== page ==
Fracture Handbook - Wrist Fractures

CARPAL INJURIES

Introduction:
There is a wide spectrum of carpal injuries, from minor to complex.  Many carpal injuries are benign needing little or no immobilisation.  The scaphoid fractures present some of the greatest dilemmas in management of hand fractures.  The complex carpal injuries generally need an operation, by an experienced hand surgeon, and although emergency provisional reduction is important for any dislocation, the definitive open procedure does not typically need to be performed as an acute emergency.

1. Isolated Carpal Injuries:

a.  Dorsal capsular avulsion
This frequently follows a fall on the outstretched hand, “FOOSH”.  The radiographs show a small avulsion fragment, usually of the triquetrum although it can be very difficult to tell on radiographs.  The treatment is splintage for comfort for 4 – 6 weeks expecting an excellent outcome.  Physio should not routinely be required.

b.  Trapezium
These are rare.  They follow a FOOSH.   Basal thumb metacarpal fractures have the same mechanism of injury, and may occur at the same time. 
i. Undisplaced
They are immobilised in a “scaphoid” cast (below elbow including thumb proximal phalanx) for 4 -5 weeks, then mobilised.
 
ii. Displaced with 2/3 large fragments
Fixation is closed with 2-3 1.1mm K wires or open via a Moberg approach.  If reduction is open use screw fixation (1.5 mm diameter or headless) if possible to avoid wires through the skin. Alternatively, K wires should be buried. and left for at least 6 weeks.

iii. Comminuted
These require traction on the thumb metacarpal for ligamentotaxis as for the comminuted base of thumb metacarpal fractures (see section …), preferably with 2 x 1.6mm K wires from the thumb metacarpal to the index metacarpal. This may need supplementation with closed K wiring or open reduction fixation with wires or preferably screws and possibly bone grafting. (Technical tip: the wire is drilled into the thumb metacarpal, strong traction is applied by an assistant or Chinese finger traps and the wire passed into the index metacarpal through the volar radial cortex and into but NOT THROUGH the far cortex.  This can be felt and confirmed with an Image Intensifier.  If the far cortex is breached there is a high incidence of wire migration and the wire should be repositioned). It is a compromise between early mobilisation and risking loss of position.  The use of the less stiff fixation of 2 x 1.6mm K wires helps this.  Thumb IP joint movement should be maintained whilst the CMC joint is immobilised. Traction can also be applied though an mini external fixator between the thumb and index metacarpals for 5-6 weeks.  This is more rigid but is much bulkier and stiffer which is a disadvantage.  It also makes post-operative radiography of the trapezium more difficult to interpret.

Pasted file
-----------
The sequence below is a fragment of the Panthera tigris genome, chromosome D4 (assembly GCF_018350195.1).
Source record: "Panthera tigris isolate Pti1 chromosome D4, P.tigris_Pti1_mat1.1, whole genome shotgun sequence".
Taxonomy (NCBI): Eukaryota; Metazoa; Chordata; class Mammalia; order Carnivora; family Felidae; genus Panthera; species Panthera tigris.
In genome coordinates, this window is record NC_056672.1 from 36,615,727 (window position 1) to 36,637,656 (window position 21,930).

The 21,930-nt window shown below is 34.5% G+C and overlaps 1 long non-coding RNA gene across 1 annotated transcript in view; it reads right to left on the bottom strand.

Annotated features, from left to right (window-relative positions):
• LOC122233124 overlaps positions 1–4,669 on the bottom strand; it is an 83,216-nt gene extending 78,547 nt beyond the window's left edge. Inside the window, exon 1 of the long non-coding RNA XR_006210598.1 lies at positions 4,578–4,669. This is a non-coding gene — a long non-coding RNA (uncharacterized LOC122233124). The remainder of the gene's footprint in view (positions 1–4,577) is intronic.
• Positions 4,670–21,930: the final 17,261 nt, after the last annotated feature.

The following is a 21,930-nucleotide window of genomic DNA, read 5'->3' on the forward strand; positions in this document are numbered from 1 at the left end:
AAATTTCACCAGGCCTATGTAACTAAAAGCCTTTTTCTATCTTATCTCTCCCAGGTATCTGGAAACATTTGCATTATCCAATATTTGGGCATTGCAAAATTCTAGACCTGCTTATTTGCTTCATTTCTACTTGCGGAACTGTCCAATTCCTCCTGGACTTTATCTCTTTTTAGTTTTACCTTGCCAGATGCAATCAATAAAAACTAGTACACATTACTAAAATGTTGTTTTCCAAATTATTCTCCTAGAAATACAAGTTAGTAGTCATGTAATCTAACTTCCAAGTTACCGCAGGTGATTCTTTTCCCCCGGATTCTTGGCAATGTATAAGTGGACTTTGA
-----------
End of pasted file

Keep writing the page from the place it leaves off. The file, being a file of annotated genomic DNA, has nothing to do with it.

c. Trapezoid
This is a very rare injury.  It typically follows a longitudinal compression force such as a punch.  The trapezoid is usually comminuted.  It is difficult to interpret the radiograph of the carpus.  The most obvious feature is the proximal migration of the IF metacarpal.  Further information is required from CT scan.  Treatment is along the same principles as the trapezium:
i Displaced with 2/3 large fragments:
We have never seen this but in principle if minimally displaced it can be treated non-operatively with POP immobilisation for 4 weeks. If displaced significantly fixation would be closed with K wires or open via a dorsal longitudinal approach.  If reduction is open use screw fixation (1.5 mm diameter or headless). Traction should be tried first (see below) as reduction of the trapezoid may be adequate.  Articular congruity is not so important as there is little movement at the index carpo-metacarpal joint and fusion is a reasonable fallback option if the outcome is poor, but we have never needed to do this even as a late presentation..

ii Comminuted: